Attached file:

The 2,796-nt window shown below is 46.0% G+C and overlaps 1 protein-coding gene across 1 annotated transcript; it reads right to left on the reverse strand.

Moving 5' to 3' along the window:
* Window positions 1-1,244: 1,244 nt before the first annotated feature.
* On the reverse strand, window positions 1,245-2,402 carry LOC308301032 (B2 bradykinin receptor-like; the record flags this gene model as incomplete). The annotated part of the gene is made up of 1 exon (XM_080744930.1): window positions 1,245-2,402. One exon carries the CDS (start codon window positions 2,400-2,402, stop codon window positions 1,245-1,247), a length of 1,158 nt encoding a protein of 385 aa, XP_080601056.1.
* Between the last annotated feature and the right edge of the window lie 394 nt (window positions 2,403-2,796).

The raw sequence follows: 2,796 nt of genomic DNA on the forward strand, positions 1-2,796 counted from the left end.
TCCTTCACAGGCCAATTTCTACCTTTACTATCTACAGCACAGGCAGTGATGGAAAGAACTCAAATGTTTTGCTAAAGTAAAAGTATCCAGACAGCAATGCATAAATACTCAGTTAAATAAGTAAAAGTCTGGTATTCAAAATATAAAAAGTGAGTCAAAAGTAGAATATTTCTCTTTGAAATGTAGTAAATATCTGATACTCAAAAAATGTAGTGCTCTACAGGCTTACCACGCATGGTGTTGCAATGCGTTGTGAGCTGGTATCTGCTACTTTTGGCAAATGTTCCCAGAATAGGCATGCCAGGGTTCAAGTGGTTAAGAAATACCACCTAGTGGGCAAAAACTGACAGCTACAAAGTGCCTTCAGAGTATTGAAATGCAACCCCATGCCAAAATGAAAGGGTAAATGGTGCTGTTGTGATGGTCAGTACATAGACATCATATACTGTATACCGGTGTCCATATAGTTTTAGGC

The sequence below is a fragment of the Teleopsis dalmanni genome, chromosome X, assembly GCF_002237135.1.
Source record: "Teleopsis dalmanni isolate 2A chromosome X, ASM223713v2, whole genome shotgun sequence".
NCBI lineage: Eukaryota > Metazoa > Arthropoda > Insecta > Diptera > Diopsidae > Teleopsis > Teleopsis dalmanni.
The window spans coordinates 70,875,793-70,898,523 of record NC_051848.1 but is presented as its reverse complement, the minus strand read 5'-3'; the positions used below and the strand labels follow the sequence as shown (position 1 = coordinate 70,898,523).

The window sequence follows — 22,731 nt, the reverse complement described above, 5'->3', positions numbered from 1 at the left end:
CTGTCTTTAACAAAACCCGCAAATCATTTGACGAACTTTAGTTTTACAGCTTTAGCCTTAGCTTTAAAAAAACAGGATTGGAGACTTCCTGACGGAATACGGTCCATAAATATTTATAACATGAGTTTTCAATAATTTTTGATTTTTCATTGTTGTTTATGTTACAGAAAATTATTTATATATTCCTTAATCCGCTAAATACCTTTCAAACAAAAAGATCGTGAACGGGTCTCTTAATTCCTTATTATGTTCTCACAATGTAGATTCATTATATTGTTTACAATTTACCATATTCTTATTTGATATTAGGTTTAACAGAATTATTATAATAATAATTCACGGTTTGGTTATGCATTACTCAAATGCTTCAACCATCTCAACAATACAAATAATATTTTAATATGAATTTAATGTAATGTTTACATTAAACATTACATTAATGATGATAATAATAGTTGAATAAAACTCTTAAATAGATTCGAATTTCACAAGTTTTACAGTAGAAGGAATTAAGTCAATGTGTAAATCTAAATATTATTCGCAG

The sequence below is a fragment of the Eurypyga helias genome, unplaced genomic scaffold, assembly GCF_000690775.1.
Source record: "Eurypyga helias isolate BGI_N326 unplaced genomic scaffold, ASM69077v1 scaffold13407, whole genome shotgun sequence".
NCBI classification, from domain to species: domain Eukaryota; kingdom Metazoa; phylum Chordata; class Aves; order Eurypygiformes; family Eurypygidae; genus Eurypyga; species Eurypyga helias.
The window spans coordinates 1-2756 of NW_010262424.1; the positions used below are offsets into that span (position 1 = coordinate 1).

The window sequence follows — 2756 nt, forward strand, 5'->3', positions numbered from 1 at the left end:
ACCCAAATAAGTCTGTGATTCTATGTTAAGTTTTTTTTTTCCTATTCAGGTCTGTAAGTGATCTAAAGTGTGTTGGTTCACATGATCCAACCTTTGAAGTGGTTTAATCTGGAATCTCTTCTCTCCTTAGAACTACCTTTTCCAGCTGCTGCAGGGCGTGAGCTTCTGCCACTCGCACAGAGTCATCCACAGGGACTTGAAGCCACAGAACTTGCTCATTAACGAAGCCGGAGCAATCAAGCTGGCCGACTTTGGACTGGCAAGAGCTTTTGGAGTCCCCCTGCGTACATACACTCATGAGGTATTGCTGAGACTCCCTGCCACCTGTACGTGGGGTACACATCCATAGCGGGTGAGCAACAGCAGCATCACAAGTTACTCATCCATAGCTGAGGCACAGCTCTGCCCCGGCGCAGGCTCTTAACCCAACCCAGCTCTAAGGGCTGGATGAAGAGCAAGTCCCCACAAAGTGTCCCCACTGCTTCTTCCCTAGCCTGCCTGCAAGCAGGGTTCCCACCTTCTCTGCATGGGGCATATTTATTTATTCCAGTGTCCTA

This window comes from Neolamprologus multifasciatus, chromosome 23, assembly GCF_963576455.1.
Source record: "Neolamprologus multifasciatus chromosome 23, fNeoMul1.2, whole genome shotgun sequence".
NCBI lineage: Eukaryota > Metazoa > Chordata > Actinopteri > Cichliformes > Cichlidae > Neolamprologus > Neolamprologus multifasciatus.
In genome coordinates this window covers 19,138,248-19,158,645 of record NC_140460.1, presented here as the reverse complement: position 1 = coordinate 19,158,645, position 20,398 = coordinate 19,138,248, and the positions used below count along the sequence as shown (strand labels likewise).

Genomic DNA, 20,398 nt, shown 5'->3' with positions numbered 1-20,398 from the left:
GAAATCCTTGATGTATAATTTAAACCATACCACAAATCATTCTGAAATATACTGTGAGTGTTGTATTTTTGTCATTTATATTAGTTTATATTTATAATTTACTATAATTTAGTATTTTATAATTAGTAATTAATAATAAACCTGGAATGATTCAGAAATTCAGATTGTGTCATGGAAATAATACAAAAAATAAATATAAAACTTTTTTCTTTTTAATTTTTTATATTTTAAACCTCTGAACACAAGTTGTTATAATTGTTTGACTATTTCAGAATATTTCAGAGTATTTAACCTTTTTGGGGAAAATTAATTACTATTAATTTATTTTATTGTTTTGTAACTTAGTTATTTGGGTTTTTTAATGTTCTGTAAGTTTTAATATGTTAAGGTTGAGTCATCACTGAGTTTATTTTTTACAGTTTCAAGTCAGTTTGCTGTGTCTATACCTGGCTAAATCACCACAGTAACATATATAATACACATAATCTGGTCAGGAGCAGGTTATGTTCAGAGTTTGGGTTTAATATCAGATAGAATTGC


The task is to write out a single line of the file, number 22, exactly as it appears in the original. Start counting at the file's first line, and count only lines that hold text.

NCBI lineage: Eukaryota > Metazoa > Chordata > Actinopteri > Cichliformes > Cichlidae > Neolamprologus > Neolamprologus multifasciatus.